Maria and I got a text from Joshua this morning that made us smile. He had just finished the first big exam of his freshman year at the University of Dayton. “So I breezed through it (Calculus) until the last question, and then I waged war for about 25 minutes on the last question, but I think I got it.” Waged war?!? What an interesting way to put it. Hyperbole. Josh emphasized his point by exaggerating his challenge.
Jesus uses hyperbole in this week’s Gospel. Keep that in mind as you read this passage from Mark because it should challenge you.
At that time, John said to Jesus, "Teacher, we saw someone driving out demons in your name, and we tried to prevent him because he does not follow us." Jesus replied, "Do not prevent him. There is no one who performs a mighty deed in my name who can at the same time speak ill of me. For whoever is not against us is for us. Anyone who gives you a cup of water to drink because you belong to Christ, amen, I say to you, will surely not lose his reward.
"Whoever causes one of these little ones who believe in me to sin, it would be better for him if a great millstone were put around his neck and he were thrown into the sea. If your hand causes you to sin, cut it off. It is better for you to enter into life maimed than with two hands to go into Gehenna, into the unquenchable fire. And if your foot causes you to sin, cut if off. It is better for you to enter into life crippled than with two feet to be thrown into Gehenna. And if your eye causes you to sin, pluck it out. Better for you to enter into the kingdom of God with one eye than with two eyes to be thrown into Gehenna, where 'their worm does not die, and the fire is not quenched.'" Mark 9:38-43, 45, 47-48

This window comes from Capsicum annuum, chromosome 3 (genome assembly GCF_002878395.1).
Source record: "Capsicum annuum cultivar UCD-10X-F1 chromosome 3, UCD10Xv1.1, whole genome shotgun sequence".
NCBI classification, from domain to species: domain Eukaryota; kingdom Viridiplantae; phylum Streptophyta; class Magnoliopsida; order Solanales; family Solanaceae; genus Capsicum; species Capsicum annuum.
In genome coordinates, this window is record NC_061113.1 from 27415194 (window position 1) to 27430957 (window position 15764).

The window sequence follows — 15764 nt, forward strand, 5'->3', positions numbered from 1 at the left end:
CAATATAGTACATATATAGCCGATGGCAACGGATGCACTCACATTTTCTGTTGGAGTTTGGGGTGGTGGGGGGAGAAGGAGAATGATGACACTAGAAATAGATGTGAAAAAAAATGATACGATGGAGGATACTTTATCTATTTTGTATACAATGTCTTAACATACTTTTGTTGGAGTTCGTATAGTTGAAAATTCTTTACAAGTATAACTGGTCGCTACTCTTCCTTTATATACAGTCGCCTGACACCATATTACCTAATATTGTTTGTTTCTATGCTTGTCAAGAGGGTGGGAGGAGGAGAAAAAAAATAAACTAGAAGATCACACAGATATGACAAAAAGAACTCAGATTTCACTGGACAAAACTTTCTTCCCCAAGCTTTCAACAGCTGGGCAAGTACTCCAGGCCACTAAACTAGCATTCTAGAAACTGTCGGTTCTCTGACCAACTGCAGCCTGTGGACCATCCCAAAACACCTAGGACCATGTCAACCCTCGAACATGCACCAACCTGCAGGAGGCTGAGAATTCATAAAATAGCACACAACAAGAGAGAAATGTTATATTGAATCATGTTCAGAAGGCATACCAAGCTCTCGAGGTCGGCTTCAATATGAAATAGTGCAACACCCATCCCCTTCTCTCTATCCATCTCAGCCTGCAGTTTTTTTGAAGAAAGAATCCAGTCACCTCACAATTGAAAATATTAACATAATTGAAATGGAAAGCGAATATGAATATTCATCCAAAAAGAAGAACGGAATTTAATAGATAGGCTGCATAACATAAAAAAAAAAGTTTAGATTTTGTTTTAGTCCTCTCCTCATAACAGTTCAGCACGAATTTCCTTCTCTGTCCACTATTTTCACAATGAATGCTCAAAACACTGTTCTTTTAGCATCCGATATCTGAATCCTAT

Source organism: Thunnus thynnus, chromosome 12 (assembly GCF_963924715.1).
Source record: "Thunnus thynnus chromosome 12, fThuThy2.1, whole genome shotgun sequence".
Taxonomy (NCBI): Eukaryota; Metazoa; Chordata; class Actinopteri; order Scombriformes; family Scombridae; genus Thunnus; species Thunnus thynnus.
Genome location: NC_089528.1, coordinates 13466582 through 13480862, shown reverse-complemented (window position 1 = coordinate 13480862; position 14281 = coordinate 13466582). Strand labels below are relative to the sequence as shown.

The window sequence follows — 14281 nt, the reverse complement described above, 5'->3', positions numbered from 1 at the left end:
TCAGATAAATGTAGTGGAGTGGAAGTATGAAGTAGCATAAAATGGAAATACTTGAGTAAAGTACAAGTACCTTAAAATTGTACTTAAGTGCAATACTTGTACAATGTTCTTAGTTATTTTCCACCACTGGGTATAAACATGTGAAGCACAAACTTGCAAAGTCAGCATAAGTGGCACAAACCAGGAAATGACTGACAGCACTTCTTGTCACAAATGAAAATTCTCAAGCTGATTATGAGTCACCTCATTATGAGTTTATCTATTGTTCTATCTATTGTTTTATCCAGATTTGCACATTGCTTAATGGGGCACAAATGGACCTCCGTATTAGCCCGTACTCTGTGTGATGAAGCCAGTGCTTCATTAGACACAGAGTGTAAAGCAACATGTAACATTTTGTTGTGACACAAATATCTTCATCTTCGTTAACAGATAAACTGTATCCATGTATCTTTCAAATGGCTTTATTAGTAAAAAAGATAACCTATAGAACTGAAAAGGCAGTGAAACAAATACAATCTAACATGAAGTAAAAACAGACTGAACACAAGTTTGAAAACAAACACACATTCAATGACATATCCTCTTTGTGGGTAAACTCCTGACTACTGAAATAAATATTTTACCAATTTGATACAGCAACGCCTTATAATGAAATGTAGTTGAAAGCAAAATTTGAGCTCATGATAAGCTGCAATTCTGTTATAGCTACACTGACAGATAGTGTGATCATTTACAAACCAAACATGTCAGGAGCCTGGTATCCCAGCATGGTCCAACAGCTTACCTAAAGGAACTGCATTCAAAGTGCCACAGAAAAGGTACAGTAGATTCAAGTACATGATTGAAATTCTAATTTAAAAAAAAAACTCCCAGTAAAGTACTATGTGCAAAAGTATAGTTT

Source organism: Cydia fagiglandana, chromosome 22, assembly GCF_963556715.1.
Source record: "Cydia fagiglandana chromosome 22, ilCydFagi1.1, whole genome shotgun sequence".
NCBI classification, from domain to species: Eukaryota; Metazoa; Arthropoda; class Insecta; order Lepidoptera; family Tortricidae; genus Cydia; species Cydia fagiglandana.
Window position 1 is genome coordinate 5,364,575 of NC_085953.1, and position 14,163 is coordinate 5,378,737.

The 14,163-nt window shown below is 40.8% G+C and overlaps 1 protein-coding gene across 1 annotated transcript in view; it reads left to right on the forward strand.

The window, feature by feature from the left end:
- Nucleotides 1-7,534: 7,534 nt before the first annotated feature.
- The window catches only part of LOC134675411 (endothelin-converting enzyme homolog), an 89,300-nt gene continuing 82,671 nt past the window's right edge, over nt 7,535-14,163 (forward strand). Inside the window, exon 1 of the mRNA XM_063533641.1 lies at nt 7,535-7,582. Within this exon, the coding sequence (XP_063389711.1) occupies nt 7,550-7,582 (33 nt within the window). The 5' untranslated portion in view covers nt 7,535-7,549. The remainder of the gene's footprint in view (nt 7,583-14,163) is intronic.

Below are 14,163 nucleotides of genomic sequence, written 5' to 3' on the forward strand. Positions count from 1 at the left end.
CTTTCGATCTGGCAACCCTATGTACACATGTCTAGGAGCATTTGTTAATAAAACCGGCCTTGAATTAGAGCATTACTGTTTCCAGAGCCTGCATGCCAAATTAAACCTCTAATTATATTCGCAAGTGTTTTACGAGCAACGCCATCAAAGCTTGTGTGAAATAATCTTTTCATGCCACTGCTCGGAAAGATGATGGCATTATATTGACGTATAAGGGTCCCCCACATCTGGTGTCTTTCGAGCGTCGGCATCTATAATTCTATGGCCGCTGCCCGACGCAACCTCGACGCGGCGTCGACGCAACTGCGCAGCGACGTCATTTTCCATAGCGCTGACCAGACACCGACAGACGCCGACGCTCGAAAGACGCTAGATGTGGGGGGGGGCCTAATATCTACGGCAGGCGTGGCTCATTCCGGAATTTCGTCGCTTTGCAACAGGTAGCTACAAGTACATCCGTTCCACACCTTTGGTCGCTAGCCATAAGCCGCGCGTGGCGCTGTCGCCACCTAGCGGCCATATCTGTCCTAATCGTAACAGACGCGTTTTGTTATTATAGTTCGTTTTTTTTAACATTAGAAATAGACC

John's report prompts an interesting reply from Jesus. As we sift through the hyperbole of Jesus’ reply, we need to understand why He chooses to use exaggerated statements to make His point. Jesus obviously wants his disciples to clearly understand what is at the core of the issue. The answer is in the end of the first paragraph. “…will surely not lose his reward.” What is the reward? Jesus mentions it in the second paragraph when He says, “enter into the kingdom of God”.
Keeping this in mind we see how Jesus’ hyperbole points to the core issue. Temptation! Jesus has prescribed drastic measures intended to inspire the disciples to resist temptation. That should stop you and me in our tracks! The challenge for us is that we are not always aware of the things that tempt us.
Joshua was aware last night. I knew he was nervous about this test in spite of all the hours he had studied. He wondered if he should continue to study. He asked if I thought it was okay for him to have some down time before going to bed. What Josh was really asking me was if I thought it was okay for him to play some FIFA, his favorite PlayStation soccer game. He knew he was tempting himself by doing so. In the past, Josh has stayed up half the night playing entire soccer seasons on the PS4. My advice to Josh was to take a break and enjoy himself for a little while before going to bed early. He did and I expect a good grade on his calculus exam will be his reward.
Now with Joshua's help I'll try some hyperbole of my own.
WAGE WAR against your temptations because victory will be heavenly!